Kansas's Vehicular Homicide and Manslaughter Laws and Penalties

When dangerous driving leads to a fatality, vehicular homicide charges may follow.

In Kansas, causing the death of another person while driving can lead to criminal charges and serious consequences. This article covers Kansas's vehicular homicide laws and the penalties you'll face for a conviction.

How Does Kansas Define Vehicular Homicide and Vehicular Manslaughter?

In Kansas, there are two types of driving-related killings: vehicular homicide and DUI-related vehicular manslaughter.

Kansas's Vehicular Homicide Law

Kansas defines "vehicular homicide" (sometimes called "vehicular manslaughter") as the killing of another person while driving in a manner that creates an unreasonable risk to another person or the property of another person.

To be guilty of vehicular homicide, the motorist must have been driving in a way that shows a "material deviation" from the standard of care that a reasonable person would use. The prosecution also needs to prove that the bad driving was a legal cause of the death. It's not enough to merely show the defendant drove dangerously and someone died—there needs to be a significant link between the driving and the death.

Kansas's DUI-Related Vehicular Manslaughter Law

A motorist who kills another person while operating a vehicle under the influence can be convicted of involuntary manslaughter.

Kansas's Vehicular Homicide and Vehicular Manslaughter Penalties

The consequences of a vehicular homicide or manslaughter conviction depend on the circumstances. However, the possible penalties for each type of offense are described below.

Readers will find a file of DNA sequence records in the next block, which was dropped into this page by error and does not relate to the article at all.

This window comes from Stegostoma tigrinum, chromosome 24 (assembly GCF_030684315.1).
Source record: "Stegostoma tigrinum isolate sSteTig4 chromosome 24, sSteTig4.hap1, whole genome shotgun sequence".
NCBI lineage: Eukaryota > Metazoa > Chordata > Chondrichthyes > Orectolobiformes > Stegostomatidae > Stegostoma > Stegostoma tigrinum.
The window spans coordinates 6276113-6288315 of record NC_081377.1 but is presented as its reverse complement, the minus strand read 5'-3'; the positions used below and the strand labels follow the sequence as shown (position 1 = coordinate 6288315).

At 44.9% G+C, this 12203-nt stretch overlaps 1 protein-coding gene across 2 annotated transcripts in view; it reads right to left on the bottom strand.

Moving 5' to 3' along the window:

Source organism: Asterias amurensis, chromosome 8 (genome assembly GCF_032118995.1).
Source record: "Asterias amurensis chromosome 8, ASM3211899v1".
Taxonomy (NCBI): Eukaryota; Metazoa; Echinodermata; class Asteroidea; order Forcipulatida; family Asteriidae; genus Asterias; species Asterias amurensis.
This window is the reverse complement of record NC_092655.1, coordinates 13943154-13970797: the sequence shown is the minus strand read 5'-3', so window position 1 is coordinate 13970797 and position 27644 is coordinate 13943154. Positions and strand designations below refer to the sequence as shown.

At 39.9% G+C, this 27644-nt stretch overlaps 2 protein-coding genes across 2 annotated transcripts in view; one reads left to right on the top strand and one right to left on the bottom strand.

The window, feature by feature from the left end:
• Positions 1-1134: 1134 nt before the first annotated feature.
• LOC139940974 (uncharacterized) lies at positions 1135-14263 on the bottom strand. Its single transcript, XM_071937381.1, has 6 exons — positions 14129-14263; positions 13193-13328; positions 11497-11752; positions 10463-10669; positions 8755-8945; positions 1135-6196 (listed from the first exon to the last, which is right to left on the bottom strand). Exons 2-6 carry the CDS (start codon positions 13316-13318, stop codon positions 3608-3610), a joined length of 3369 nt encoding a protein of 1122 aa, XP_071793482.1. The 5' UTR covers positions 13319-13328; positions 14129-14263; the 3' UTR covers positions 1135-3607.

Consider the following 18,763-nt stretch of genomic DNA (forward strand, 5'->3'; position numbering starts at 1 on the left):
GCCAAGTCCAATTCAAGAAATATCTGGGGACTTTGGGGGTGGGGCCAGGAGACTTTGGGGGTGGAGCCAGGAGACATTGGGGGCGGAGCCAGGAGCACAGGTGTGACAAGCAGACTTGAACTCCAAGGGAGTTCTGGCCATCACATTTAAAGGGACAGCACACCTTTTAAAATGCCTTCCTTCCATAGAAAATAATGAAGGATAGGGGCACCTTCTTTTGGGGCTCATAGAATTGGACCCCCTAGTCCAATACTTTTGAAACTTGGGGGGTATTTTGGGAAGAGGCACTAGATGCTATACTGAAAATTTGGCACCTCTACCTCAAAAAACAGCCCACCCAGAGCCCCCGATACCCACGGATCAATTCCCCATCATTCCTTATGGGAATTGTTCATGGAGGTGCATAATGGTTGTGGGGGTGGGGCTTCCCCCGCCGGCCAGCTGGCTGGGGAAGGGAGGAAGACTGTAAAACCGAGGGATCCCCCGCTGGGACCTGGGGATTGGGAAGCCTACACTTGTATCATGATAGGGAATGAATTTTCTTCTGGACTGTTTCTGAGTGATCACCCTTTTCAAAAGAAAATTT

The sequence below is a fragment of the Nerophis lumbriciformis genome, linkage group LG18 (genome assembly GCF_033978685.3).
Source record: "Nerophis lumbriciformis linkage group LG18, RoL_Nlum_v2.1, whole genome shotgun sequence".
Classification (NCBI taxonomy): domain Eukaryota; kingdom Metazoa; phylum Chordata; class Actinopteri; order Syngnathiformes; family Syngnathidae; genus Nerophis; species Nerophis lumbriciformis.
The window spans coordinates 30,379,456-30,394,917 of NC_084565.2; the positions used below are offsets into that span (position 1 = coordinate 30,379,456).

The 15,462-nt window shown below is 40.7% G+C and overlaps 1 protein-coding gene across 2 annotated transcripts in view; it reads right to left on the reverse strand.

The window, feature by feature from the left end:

Vehicular Homicide Penalties in Kansas

Vehicular homicide is a class A person misdemeanor in Kansas. Convicted drivers face up to a year in jail and/or a maximum of $2,500 in fines. A vehicular homicide conviction also leads to a mandatory license revocation (or a restricted license) of up to a year.

DUI-Related Vehicular Manslaughter Penalties in Kansas

A DUI-related involuntary manslaughter conviction is a level 4, person felony and generally carries 38 to 172 months in prison and up to $300,000 fines.

Talk to a Kansas Criminal Defense Attorney

A vehicular homicide conviction can have serious consequences. If you've been arrested for vehicular homicide—or any other crime—get in contact with a criminal defense attorney right away. The facts of every case are different. An experienced defense attorney can explain how the law applies to the facts of your case and help you decide on the best course of action.

Talk to a Defense attorney
We've helped 95 clients find attorneys today.
There was a problem with the submission. Please refresh the page and try again
Full Name is required
Email is required
Please enter a valid Email
Phone Number is required
Please enter a valid Phone Number
Zip Code is required
Please add a valid Zip Code
Please enter a valid Case Description
Description is required

How It Works

  1. Briefly tell us about your case
  2. Provide your contact information
  3. Choose attorneys to contact you